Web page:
Nothing at all, Really…

Nothing at all, Really…

The house we left behind in Doha was certainly a lovely house to live in. We had a pretty garden on all four sides of the house, which was a beauty in our early days when it was tended to by our Afghani gardener. We had a huge room, if you could call it that- for a lack of words we called it a verandah (that unfortunately functioned as a transitionary store room most of the time), right in the front of the house. A few years after we moved in we learnt that the previous tenant had taken the liberty of constructing a majlis for himself in the front of the house for the convenience of entertaining guests. It was an oddly built room sharing a wall with the rest of the house, having opaque panels on one side, glass panels on the remaining two, and a wooden door in the front. This gave the entire house the look of a greenhouse, and I remember a lot of my friends used to call it that too.

The rest of the house was rather spacious, with the dining and drawing rooms alone of about 50 square metres. We had three bedrooms, and the master bedroom also had a renovated master bathroom that was probably larger than the bedroom of an average apartment in Mumbai.

So when I walked into our ‘pad in the sky’ in Abu Dhabi just over a year ago I remember I wasn’t very happy. Well, this is a nice house, really. In fact, it’s what I wished I had been living in for ages now. Lovely finished tiled flooring with varnished wooden doors (as opposed to our crumbling mosaic and skirting and eggshell painted doors in the other house) fools you into thinking that they’ve only just finished the building- I’ve heard it’s been around for ages. What I like the most is the quality of sunlight. The spacious kitchen is flooded with light during the daytime, as is the rest of the house. You just can’t get enough of those windows that feel like french windows in the air cuz they’re almost ceiling-to-floor high!

However, I wish there was the same light quality in the bathrooms as well. In this building, all the bathrooms are planned around shafts/lightwells. Now how much light enters each bathroom depends on the size of the lightwell with proportion to the height of the building. So it’s alright to have a 2m x 2m lightwell in a 3-storey building, but when you have the same dimensions in a building with 20 storeys, you’re better off dropping the ‘light’ and just calling it a ‘well’. It almost makes me nostalgic about the early morning light rays that pierced the frosted glass whenever I brushed my teeth before school back in Doha. I’m not exactly asking for french windows in the bathroom, but I dislike having to switch on the lights every single time. What a waste of energy that is!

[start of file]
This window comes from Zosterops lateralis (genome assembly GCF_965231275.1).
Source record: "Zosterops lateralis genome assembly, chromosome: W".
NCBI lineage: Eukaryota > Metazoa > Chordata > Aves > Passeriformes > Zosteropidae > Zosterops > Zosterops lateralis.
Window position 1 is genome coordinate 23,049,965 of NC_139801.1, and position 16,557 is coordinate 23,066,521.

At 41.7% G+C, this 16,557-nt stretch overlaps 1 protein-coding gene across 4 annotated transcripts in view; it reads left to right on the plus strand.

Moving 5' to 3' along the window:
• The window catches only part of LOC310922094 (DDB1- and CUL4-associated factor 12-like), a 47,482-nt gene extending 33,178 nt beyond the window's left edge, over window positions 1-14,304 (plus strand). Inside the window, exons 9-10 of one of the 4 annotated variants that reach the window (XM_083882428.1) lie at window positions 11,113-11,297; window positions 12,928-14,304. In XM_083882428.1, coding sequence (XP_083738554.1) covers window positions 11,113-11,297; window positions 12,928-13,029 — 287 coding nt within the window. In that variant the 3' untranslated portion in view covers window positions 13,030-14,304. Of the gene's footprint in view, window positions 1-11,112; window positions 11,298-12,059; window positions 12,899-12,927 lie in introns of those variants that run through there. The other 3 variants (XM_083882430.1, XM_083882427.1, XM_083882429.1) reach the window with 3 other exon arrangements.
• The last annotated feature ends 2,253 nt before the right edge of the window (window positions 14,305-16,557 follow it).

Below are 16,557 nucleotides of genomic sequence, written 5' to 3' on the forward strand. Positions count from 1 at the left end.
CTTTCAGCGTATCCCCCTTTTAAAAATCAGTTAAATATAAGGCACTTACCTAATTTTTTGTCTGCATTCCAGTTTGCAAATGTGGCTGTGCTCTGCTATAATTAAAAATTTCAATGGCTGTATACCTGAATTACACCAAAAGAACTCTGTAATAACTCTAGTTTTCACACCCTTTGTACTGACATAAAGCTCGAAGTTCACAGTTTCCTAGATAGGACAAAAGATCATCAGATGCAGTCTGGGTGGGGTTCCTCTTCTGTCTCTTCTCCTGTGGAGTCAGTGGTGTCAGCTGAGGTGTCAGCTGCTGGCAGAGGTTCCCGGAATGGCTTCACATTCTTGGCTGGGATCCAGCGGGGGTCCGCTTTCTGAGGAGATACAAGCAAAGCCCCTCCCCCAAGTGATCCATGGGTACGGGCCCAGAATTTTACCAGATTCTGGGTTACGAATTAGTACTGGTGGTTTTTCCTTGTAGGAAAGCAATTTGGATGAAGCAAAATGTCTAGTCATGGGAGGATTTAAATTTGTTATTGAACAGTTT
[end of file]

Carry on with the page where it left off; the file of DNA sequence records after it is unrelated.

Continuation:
On the lines of energy waste, another thing that I dislike about the house is the absence of balconies. We just don’t have any. So when you’re indoors, you’re just completely…. indoors (Thank goodness for our larger-than-life windows, I say). So when the laundry’s done, we run it through a dryer cycle (which sounds like an aeroplane taking off), and then dry the clothes next to one of our large windows. Even if we did have a balcony, we probably couldn’t hang our laundry to dry, because in this place, there is a ban on clotheslines and drying your laundry in public, probably in an effort to preserve the aesthetic quality of all the towers in the horizon. Apparently this isn’t the only city in the world to come up with such a law. Muscat in Oman also has something of the sort, and my reading tells me that bans on clotheslines existed in the cities of Toronto and Ontario and even towns like Southampton (NY), though these have now been lifted. My reading also tells me that dryers are the biggest hogs of energy (accounting for 6% of typical household energy consumption).

Talk about not wanting people to wash their dirty linen in public! What I’d like to know just how much energy could be saved if the ban on clotheslines were instead transferred to a ban on dryers…!

On a lighter note though, you wouldn’t believe what else is against the law in the Emirates!

Since this is a post about nothing at all in particular, I thought I’d end it with a note on nothing at all actually. This video caught my fancy for the originality of performance and the eccentricity of Mike Myers’ (well he has to be) costume. Plus I think Manu Narayan is cute in a geeky Indian way, heh. They also happen to be playing one of my favorite songs!

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